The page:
Alien hunters take note: a global water ocean potentially bigger than all those on Earth combined, is sloshing beneath Titan's icy crust.
Combined with the cocktail of organic chemicals already known to exist on Titan, abundant water could make the moon prime real estate for life – though more work must be done to determine the exact state of the ocean.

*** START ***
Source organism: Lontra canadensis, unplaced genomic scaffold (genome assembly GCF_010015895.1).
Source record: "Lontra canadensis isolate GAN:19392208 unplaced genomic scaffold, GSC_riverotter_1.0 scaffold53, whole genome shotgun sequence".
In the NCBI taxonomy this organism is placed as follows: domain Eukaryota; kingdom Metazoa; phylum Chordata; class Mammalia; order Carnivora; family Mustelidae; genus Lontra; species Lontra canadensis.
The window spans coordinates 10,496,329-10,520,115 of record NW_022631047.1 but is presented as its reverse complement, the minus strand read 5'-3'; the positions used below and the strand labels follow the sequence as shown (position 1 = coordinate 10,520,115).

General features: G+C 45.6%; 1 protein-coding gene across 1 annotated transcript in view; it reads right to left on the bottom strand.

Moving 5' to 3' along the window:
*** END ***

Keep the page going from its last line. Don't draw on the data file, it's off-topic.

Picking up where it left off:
Previous studies have painted Saturn's largest moon as a trippy land, replete with lakes full of liquid methane and ethane. Theoretical models and measurements of the moon's electric field have suggested there is liquid water beneath its icy surface, too, but the evidence was not conclusive.
Now Luciano Iess of Sapienza University of Rome in Italy and colleagues have analysed measurements of Titan's gravity field taken by NASA's Cassini spacecraft during its six fly-bys of the moon between 2006 and 2011.